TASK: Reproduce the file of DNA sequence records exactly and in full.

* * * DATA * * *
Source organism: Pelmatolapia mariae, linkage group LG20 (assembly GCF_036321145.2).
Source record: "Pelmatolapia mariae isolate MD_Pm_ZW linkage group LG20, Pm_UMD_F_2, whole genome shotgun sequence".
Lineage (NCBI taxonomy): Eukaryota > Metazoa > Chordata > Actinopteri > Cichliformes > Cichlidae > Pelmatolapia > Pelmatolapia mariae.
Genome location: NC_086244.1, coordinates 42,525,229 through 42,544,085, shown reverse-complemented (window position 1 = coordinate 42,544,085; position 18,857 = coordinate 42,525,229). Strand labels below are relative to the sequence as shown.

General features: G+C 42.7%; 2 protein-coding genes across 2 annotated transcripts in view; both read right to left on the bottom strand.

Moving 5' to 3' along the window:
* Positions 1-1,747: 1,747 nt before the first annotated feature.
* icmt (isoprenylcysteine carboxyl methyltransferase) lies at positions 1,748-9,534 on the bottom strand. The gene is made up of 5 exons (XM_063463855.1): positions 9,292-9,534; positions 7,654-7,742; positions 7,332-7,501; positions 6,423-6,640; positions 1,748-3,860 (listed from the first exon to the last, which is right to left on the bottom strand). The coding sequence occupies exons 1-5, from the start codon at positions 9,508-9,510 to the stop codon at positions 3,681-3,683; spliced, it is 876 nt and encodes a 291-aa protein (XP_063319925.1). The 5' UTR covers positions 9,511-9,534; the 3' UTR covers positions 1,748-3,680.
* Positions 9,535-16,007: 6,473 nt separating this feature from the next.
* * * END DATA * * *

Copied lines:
Source organism: Pelmatolapia mariae, linkage group LG20 (assembly GCF_036321145.2).
Source record: "Pelmatolapia mariae isolate MD_Pm_ZW linkage group LG20, Pm_UMD_F_2, whole genome shotgun sequence".
Lineage (NCBI taxonomy): Eukaryota > Metazoa > Chordata > Actinopteri > Cichliformes > Cichlidae > Pelmatolapia > Pelmatolapia mariae.
Genome location: NC_086244.1, coordinates 42,525,229 through 42,544,085, shown reverse-complemented (window position 1 = coordinate 42,544,085; position 18,857 = coordinate 42,525,229). Strand labels below are relative to the sequence as shown.

General features: G+C 42.7%; 2 protein-coding genes across 2 annotated transcripts in view; both read right to left on the bottom strand.

Moving 5' to 3' along the window:
* Positions 1-1,747: 1,747 nt before the first annotated feature.
* icmt (isoprenylcysteine carboxyl methyltransferase) lies at positions 1,748-9,534 on the bottom strand. The gene is made up of 5 exons (XM_063463855.1): positions 9,292-9,534; positions 7,654-7,742; positions 7,332-7,501; positions 6,423-6,640; positions 1,748-3,860 (listed from the first exon to the last, which is right to left on the bottom strand). The coding sequence occupies exons 1-5, from the start codon at positions 9,508-9,510 to the stop codon at positions 3,681-3,683; spliced, it is 876 nt and encodes a 291-aa protein (XP_063319925.1). The 5' UTR covers positions 9,511-9,534; the 3' UTR covers positions 1,748-3,680.
* Positions 9,535-16,007: 6,473 nt separating this feature from the next.